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How the Cisco Networking Academy is Getting Results and Jobs for IT Students around the World

August 17, 2009

By Mike Stone

It goes without saying that most people who acquire skills through the Cisco® Networking Academy® are looking to get a job with an IT company. What student Selim Kolgeci, of Suhareka, Kosovo, did not expect was that he would set up an IT company of his own.

Impatient for commercial success, Kolgeci did not wait to complete his Cisco CCNA® course before becoming his town's first-ever Internet service provider (ISP), for 200 clients, and opening and running one of the first Internet cafés in Suhareka.

Kolgeci sold his ISP business in October 2007 to take on a more traditional job as a network manager, although he still retains his cybercafé. He is a prime example of how the Networking Academy not only delivers skills but also directly helps to create employment.

"I used the skills that I got from the Networking Academy to enable me to start this business. And I achieved my dream," Kolgeci, an experienced IT enthusiast, explains. "When I first applied, I thought that I was just going to attend the course and consolidate my knowledge.

"But after spending a week there, I saw that I had made a really good decision."

Gabriela Sandu, now a successful programmer for IBM, similarly remembers how the Networking Academy made all the difference to her technology career.

Before breaking into programming, says Sandu: "I attended a lot of long courses on algorithms, C, C++, Java, Prolog and scheme programming, but none of them got me where I wanted to be." And this was despite her attending the most prestigious university in her native Romania.

Then, about three and a half years ago: "I saw an announcement in a bookshop saying that a Networking Academy course was going to begin in two weeks time. For me, this was the spark I was looking for. So two days later I enrolled and I couldn't wait to begin the training."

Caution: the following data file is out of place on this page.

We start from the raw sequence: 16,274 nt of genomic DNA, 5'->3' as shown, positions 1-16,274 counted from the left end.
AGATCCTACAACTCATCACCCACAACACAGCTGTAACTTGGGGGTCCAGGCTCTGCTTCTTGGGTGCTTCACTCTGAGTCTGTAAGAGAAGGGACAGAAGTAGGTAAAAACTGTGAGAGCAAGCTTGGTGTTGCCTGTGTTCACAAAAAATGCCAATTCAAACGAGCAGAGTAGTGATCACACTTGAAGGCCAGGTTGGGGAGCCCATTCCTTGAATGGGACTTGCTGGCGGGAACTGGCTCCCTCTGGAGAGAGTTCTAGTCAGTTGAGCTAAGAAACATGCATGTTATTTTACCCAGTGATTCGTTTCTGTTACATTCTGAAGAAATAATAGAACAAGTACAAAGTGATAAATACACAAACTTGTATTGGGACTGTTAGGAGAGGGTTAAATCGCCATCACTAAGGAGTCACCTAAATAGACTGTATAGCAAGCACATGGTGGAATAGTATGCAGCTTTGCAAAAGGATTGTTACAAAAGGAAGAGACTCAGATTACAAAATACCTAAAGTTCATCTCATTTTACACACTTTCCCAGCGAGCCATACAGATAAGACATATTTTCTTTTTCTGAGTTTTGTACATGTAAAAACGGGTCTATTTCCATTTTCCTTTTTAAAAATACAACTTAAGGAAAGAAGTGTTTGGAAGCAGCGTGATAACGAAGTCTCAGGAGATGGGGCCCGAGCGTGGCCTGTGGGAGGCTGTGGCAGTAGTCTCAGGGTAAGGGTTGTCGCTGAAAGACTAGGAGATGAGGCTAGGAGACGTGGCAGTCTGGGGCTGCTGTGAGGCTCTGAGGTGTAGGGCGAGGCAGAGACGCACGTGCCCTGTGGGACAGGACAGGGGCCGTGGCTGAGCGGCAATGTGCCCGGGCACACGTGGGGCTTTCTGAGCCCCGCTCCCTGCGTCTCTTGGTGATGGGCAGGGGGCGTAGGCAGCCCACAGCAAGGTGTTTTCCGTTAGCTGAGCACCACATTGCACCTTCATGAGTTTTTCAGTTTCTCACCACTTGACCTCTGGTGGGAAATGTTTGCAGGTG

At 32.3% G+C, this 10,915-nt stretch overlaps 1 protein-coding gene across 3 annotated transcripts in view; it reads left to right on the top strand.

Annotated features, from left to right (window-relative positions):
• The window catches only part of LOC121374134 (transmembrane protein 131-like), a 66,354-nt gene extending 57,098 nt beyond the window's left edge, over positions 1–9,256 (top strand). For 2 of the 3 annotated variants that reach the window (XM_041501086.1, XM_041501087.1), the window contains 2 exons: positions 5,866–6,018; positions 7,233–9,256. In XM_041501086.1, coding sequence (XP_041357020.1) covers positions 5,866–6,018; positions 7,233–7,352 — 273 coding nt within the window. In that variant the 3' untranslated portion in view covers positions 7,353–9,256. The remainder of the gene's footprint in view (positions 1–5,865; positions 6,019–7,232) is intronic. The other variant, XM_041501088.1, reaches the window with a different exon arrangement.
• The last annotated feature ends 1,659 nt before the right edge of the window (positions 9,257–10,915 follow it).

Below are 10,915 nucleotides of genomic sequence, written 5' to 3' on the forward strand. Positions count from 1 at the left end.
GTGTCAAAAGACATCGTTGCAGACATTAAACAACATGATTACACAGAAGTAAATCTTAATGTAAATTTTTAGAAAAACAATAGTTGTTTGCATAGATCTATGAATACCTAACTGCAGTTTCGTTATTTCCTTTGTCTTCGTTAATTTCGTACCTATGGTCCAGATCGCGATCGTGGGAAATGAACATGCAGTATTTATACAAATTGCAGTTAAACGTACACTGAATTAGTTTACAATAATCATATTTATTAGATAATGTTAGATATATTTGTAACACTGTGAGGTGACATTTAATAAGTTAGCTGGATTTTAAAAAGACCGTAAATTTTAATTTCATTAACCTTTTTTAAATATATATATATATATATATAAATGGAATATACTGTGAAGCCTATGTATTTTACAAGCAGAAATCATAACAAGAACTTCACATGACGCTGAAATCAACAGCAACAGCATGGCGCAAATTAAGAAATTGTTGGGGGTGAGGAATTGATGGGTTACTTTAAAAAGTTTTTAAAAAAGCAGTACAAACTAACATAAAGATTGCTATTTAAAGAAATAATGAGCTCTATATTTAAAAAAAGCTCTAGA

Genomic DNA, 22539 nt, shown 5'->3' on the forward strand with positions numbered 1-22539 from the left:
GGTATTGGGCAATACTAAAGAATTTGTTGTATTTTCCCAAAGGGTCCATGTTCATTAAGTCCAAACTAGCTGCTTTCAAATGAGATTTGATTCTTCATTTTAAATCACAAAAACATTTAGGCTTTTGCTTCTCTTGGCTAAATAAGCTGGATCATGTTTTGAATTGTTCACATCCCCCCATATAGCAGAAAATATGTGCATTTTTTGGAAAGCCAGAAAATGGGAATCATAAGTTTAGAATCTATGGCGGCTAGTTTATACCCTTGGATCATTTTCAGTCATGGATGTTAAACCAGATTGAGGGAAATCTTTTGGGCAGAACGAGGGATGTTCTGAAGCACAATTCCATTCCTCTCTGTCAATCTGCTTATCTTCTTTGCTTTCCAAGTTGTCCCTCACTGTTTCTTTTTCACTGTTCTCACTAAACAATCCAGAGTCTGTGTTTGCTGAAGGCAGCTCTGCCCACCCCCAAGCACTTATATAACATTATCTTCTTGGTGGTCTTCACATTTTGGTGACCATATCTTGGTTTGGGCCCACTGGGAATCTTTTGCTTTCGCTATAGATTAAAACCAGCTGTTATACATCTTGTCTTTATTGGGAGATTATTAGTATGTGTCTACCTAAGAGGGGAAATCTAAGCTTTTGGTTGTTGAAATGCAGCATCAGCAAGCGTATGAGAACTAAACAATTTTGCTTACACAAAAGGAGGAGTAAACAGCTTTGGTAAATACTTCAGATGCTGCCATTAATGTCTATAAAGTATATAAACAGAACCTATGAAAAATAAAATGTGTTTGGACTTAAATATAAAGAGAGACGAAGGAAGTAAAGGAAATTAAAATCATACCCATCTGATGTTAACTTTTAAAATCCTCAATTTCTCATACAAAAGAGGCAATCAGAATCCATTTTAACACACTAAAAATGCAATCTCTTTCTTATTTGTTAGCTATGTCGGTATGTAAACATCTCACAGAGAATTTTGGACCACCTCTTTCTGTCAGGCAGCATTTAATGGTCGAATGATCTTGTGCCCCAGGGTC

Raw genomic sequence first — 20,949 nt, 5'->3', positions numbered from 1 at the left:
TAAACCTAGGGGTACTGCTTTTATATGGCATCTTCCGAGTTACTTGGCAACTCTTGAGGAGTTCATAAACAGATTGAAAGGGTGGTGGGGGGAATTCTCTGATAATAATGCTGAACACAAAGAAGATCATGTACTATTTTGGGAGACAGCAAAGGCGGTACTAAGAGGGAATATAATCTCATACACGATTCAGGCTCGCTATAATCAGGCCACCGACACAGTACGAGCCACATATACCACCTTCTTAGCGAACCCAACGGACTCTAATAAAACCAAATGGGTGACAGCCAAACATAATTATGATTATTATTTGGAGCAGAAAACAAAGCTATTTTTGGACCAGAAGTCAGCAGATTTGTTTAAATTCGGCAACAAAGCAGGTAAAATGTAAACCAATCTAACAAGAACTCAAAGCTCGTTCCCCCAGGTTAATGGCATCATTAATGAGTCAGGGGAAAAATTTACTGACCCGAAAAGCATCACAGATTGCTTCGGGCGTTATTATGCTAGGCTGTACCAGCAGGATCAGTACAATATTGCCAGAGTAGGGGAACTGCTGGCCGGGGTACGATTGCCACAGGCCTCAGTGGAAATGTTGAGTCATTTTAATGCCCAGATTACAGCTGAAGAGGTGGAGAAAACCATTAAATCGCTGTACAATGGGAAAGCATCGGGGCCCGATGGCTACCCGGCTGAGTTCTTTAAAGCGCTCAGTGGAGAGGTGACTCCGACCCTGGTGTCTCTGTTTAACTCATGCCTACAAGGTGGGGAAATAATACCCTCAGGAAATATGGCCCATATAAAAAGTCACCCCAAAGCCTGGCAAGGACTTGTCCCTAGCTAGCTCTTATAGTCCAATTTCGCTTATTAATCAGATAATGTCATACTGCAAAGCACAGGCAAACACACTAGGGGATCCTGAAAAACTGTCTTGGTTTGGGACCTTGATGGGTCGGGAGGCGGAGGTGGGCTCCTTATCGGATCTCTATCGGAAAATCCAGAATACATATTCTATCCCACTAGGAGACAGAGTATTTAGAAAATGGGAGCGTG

"This was the spark I was looking for."

— Gabriela Sandu, IBM programmer and former Networking Academy student

Sandu passed the course with flying colors and after graduation got a job as a Java developer in Portugal, before being headhunted by IBM. She says: "I'm still working for IBM Romania. I have been working here for almost two years now as a programmer, mostly in Java."

Her responsibilities in the role are daunting, but she still has time to extend her skills through the Networking Academy. "For two months now, I've been enrolled in a new course," she says. "I'm taking the Unix class and I'm very pleased with it so far.

"I always encourage other people to enroll in a good class. For me the Networking Academy program is the best way to go. Working in IT really rocks."

Every day, the Academy, one of the biggest corporate social responsibility initiatives on the planet, takes hundreds of young and not-so-young students and prepares them, too, for a rocking career in IT.

And for some, who come from disadvantaged backgrounds or find themselves in difficult circumstances, the Networking Academy is not just a route to a new job. It is a route to a new life. Take Gordon McCallum, whose career path from oil rigs to IT involved a nasty car accident.

McCallum's injuries were too severe to allow him to return to his original profession, so he started looking to the IT industry as a new career direction. During a three-year recovery he studied at his local Cisco Networking Academy at Speedwell in Bristol, United Kingdom.

He completed a CCNA course in one year and passed his exams in August 2005.

"The Cisco Networking Academy played a major part in my successful career change from being an oil rig engineer to working at what I spent over three years retraining for: working as close to Cisco as possible," says McCallum.

After gaining his qualifications, McCallum was quickly hired by Comstor UK, the most successful Cisco distributor in the United Kingdom. "I will always be grateful for the opportunity that the Cisco Networking Academy has given me," he continues.

At 45 years of age, McCallum was a mature student when he entered the Academy. In contrast, Tim Groote, from Schoonhoven in the Netherlands, found his studies helped him become the network manager and administrator of an entire company at just 19.

Groote completed his CCNA1 and CCNA2 courses at Da Vinci College, Dordrecht. He says: "The knowledge Cisco has provided me with has proven to be invaluable on more than one occasion, and helped me a great deal in acquiring a position as network manager."

Mike Stone is a freelance journalist located in Barcelona, Spain.

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